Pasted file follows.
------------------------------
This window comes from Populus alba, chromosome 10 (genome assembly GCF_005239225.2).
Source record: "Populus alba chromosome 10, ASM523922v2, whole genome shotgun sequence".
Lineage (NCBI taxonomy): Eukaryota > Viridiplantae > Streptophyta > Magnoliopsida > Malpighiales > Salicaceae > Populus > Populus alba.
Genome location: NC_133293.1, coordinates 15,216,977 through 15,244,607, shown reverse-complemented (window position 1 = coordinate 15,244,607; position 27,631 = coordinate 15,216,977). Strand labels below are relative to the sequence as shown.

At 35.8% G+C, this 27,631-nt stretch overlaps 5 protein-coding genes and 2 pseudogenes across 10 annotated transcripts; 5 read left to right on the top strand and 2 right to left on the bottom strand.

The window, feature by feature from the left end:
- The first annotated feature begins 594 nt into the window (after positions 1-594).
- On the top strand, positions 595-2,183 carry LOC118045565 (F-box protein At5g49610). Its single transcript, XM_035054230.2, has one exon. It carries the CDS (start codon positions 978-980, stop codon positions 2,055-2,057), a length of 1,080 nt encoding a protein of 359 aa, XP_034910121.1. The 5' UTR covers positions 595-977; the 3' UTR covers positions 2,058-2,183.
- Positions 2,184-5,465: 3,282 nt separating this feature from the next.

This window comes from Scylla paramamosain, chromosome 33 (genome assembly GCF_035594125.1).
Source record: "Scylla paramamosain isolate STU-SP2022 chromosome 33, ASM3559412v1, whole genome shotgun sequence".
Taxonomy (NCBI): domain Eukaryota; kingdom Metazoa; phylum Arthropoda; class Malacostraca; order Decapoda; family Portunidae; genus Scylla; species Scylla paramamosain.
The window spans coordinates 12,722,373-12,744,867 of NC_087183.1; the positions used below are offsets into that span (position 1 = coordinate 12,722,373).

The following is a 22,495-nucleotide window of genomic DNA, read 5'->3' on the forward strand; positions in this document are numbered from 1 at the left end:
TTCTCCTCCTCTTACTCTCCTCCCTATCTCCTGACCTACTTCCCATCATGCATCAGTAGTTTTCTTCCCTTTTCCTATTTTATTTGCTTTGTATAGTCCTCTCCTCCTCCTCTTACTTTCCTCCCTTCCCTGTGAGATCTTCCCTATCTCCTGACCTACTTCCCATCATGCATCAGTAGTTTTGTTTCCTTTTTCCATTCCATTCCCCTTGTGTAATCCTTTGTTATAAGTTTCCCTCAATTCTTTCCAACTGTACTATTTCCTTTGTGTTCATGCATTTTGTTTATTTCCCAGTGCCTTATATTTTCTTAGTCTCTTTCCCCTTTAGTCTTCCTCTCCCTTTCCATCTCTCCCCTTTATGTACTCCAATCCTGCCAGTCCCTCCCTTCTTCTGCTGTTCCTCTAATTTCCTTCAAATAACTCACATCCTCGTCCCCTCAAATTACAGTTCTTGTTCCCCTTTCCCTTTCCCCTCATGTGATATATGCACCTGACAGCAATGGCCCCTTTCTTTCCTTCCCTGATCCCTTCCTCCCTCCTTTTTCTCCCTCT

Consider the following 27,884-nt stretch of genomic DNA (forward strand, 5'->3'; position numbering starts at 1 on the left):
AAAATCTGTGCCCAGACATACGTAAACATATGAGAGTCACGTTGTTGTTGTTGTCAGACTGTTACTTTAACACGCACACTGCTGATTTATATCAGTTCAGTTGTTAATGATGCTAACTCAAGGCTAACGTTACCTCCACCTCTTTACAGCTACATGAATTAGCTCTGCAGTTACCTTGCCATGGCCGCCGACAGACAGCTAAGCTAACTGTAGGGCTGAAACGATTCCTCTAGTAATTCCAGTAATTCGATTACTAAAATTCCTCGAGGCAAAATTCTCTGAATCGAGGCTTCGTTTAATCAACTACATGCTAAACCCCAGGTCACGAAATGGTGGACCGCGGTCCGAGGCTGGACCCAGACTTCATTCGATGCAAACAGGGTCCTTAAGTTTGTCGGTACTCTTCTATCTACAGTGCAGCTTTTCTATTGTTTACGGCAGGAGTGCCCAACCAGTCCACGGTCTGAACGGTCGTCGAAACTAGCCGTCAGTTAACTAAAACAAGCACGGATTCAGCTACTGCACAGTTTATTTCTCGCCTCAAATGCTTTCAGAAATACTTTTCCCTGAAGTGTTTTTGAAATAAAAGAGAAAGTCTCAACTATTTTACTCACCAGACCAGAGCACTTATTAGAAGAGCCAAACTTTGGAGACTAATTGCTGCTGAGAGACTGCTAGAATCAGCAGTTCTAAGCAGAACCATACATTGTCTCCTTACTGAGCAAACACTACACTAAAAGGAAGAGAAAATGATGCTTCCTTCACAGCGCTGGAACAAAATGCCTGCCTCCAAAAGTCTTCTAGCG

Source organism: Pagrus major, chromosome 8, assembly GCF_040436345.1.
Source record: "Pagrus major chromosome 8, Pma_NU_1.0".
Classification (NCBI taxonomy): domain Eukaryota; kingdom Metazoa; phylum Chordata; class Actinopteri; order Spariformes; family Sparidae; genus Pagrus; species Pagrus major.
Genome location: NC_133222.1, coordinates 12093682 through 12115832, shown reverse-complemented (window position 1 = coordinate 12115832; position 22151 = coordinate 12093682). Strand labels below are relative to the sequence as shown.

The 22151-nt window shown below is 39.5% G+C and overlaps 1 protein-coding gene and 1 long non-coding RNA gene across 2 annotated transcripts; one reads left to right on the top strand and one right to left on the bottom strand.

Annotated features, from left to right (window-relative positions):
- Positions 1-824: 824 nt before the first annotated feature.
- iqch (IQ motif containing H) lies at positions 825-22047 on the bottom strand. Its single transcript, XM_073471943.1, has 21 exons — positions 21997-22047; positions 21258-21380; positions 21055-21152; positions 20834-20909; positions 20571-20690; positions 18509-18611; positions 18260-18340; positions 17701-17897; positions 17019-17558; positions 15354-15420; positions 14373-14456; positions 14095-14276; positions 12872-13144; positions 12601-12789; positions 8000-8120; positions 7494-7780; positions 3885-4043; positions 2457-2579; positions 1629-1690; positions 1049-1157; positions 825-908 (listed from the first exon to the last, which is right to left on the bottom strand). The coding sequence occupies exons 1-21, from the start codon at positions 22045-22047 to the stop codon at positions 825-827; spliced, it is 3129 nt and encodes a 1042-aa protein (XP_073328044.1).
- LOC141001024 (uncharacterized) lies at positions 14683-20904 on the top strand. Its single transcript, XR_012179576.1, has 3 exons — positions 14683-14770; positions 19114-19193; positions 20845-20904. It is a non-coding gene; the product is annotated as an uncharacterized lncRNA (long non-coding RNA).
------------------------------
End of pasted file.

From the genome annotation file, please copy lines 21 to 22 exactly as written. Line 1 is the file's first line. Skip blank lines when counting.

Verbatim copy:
Genome location: NC_133222.1, coordinates 12093682 through 12115832, shown reverse-complemented (window position 1 = coordinate 12115832; position 22151 = coordinate 12093682). Strand labels below are relative to the sequence as shown.

The 22151-nt window shown below is 39.5% G+C and overlaps 1 protein-coding gene and 1 long non-coding RNA gene across 2 annotated transcripts; one reads left to right on the top strand and one right to left on the bottom strand.